The University of Montana filed three documents in court Monday regarding an August lawsuit filed by four named and 18 anonymous employees at UM alleging that the University perpetuated gender-based discrimination.

The University of Montana filed three documents in Missoula District Court Monday challenging an August lawsuit alleging the University discriminated on the basis of sex. 

UM filed a partial motion to dismiss, a brief in support of the motion to dismiss, and an answer to claims in court Oct. 18, all documents that challenge accusations that UM and President Bodnar perpetuated a “good old boys club” and discriminated against female faculty and staff on the basis of sex.

Four plaintiffs filed the August suit: Catherine Cole, UM’s former vice president of enrollment management and strategic communication; Barbara Koostra, formerly the director of the Montana Museum of Art and Culture; Mary-Ann Sontag Bowman, who still currently holds a tenured professor position in UM’s school of social work; and Rhondie Voorhees, UM’s former dean of students.

At the end of August, 18 more women came forward with similar claims. The plaintiffs petitioned to re-file the suit, seeking class action status. The additional 18 women signed on anonymously. 

“Today’s action really is the starting point in the University’s defense,” said Dave Kuntz, UM’s director of strategic communications and the spokesperson for the suit. “Since the suit was filed over the summer, the University has been working to put this together, identify the legal strategy and ensure that we’re able to bring the facts to light to show that these accusations are without merit.”

Kuntz said the University is seeking to dismiss the claims made by Bowman. She claimed in the suit that the only tenured male colleague in the school of social work was encouraged to apply for the position of department chair, essentially ending Bowman’s professional growth. Bowman did not apply for the department chair position.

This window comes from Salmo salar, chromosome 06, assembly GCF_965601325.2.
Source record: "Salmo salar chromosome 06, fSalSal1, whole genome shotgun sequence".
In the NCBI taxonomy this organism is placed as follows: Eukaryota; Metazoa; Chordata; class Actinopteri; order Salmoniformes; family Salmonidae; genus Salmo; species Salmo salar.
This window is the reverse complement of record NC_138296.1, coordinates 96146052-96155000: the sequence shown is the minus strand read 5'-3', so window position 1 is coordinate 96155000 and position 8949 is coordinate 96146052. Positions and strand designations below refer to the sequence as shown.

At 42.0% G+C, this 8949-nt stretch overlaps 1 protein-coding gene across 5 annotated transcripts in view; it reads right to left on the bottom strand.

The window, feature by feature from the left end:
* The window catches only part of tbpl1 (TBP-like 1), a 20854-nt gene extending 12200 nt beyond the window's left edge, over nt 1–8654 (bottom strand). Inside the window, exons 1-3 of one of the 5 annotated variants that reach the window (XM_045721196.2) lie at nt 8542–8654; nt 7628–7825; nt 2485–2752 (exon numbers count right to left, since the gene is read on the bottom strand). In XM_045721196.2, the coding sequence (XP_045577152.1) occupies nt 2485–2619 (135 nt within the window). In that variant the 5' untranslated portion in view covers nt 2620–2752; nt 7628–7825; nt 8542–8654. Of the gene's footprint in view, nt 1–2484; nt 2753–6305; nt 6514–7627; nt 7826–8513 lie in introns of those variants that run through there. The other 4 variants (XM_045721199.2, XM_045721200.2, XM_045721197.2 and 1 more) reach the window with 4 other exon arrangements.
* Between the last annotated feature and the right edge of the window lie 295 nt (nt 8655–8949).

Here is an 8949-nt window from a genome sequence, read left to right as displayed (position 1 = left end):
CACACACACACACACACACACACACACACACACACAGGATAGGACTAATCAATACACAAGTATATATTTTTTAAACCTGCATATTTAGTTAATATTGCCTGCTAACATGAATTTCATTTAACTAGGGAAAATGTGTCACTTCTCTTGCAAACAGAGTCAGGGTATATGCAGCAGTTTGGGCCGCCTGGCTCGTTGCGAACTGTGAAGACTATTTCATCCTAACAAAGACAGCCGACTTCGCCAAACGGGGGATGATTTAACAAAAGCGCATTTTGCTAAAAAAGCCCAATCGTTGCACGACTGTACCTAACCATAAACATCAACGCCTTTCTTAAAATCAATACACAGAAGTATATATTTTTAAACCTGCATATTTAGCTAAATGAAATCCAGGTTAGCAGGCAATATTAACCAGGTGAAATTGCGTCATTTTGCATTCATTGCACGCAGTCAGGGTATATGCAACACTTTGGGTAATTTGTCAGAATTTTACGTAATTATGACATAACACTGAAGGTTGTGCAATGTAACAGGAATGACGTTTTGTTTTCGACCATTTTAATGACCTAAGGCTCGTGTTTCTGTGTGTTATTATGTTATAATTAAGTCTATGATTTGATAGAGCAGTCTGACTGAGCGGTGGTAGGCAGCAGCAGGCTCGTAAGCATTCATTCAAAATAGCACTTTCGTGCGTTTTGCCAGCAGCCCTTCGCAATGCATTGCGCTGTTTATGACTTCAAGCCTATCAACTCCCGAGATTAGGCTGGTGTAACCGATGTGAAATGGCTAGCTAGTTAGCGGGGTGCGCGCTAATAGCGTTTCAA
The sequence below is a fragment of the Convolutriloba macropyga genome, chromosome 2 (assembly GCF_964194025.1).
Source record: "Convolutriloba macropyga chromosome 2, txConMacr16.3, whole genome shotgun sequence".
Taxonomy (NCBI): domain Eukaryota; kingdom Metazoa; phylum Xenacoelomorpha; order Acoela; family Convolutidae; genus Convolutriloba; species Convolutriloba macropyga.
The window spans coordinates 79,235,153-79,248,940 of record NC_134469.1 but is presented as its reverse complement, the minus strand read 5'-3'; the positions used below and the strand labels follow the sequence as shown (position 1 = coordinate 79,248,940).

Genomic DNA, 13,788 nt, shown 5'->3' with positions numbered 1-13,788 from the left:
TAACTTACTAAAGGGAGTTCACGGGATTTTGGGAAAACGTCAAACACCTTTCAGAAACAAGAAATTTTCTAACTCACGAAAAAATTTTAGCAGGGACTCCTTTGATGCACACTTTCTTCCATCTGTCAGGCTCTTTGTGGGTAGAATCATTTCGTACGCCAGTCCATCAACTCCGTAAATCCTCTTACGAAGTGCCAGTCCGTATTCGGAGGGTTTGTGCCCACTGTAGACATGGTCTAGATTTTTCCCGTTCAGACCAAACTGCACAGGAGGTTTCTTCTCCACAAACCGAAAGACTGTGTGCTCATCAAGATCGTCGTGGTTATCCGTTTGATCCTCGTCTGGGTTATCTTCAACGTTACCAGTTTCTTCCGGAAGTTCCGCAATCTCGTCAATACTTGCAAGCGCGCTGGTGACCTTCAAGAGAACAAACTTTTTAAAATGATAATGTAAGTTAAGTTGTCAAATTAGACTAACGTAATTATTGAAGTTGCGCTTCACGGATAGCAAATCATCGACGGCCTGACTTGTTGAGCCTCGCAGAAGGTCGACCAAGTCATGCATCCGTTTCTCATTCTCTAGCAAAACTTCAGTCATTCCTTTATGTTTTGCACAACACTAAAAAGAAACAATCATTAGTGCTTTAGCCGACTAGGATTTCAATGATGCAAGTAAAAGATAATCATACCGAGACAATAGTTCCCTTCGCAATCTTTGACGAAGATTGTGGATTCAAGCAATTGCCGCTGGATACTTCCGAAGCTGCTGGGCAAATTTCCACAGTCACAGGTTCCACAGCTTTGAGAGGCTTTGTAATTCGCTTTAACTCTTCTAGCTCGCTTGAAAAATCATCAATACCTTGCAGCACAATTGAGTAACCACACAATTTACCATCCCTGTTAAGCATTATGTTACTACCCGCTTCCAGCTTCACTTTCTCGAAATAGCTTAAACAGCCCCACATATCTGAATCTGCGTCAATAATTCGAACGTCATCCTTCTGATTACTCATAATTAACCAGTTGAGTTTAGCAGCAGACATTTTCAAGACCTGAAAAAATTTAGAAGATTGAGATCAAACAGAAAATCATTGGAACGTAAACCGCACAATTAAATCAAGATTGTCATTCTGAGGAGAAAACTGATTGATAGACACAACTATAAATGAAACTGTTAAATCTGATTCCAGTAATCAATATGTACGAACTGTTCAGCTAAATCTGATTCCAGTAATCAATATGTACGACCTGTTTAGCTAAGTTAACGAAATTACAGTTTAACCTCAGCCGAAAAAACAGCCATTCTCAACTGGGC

The brief supporting the motion to dismiss, filed on Oct. 18 by the University’s lawyers, states: “An employee’s own decision to not seek a position cannot constitute an adverse employment action as a matter of law. As such, Dr. Sontag Bowman’s Title IX claim for breach of the covenant of good faith and fair dealing should be dismissed.”

Kuntz said the University is choosing to press forward with the legal process for the other three claims to ensure the facts are brought to light. Kuntz added that at this time, the University will not be proceeding with any kind of settlement. 

“We’re really confident that when the facts are shown, that we’ll be able to disprove these accusations,” Kuntz said. 

The suit filed in August against UM states President Seth Bodnar created “a retaliatory culture” in which women were punished for “expressing challenging or dissenting statements.” The suit also claims “UM created a brick wall for these women’s careers.” 

The answer to claims document filed by UM states: “Defendants had legitimate, nondiscriminatory reasons for employment actions involving the plaintiffs.”

The document also states plaintiffs’ claims of “sexual harassment/a hostile work environment” are null because they did not inform UM of any complaints, and therefore UM could not take “corrective action.”

UM’s defense is based on the argument that UM did not do anything to violate Title IX with respect to the plaintiffs.  

The judge will be making some decisions regarding this suit in the coming days, according to Kuntz’s understanding from discussions with the University’s lawyer. These decisions will include either approving or denying the motion to dismiss Bowman’s claims, determining whether the August suit will count as a class action and asking plaintiffs and the University for additional evidence, according to Kuntz.

Susan Miltko, an outside lawyer, was hired to head the University’s defense because UM legal counsel, Lucy France, was named in the August lawsuit. 

According to previous Kaimin reporting, a class action suit can be filed when a large number of individuals have been harmed by the same policy or practice. Filing a class action allows the court to handle a case more efficiently. 

However, the process of seeking class action status can take months to a year. The sexual discrimination suit is still in the class certification phase. 

If the plaintiffs are identified as a class by the court, and the suit proceeds, it could take a couple of years to be decided in the courts. 

Kuntz said in the next few days, the court will be coming out with a scheduling order, which will allow the University to begin putting all their information forward. 

“The University is confident that when the facts are made public, that it will show that there is no legal basis for the plaintiffs’ claims here,” Kuntz said. 

He said the University will be as transparent as possible moving forward.